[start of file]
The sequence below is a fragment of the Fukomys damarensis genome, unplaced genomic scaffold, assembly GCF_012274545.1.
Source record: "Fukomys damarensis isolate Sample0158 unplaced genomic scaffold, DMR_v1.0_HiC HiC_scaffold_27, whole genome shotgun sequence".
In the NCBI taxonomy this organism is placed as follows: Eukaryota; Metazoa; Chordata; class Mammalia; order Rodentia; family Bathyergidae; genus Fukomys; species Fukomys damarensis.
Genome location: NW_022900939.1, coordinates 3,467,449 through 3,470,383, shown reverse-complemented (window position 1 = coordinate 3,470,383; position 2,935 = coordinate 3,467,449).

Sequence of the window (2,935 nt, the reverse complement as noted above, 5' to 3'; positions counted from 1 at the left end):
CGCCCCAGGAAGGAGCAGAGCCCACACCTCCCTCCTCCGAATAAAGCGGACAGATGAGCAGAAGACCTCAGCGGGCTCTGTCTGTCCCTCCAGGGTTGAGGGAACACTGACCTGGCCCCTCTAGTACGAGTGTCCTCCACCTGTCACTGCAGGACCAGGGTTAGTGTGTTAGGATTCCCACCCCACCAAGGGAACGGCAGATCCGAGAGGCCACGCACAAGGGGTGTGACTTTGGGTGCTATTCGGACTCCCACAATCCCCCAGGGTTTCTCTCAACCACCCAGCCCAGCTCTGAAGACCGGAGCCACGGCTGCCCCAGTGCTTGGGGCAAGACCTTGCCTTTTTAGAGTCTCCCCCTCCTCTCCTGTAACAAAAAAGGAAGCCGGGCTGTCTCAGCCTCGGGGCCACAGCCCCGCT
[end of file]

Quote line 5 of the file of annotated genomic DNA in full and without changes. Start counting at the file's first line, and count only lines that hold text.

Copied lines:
Sequence of the window (2,935 nt, the reverse complement as noted above, 5' to 3'; positions counted from 1 at the left end):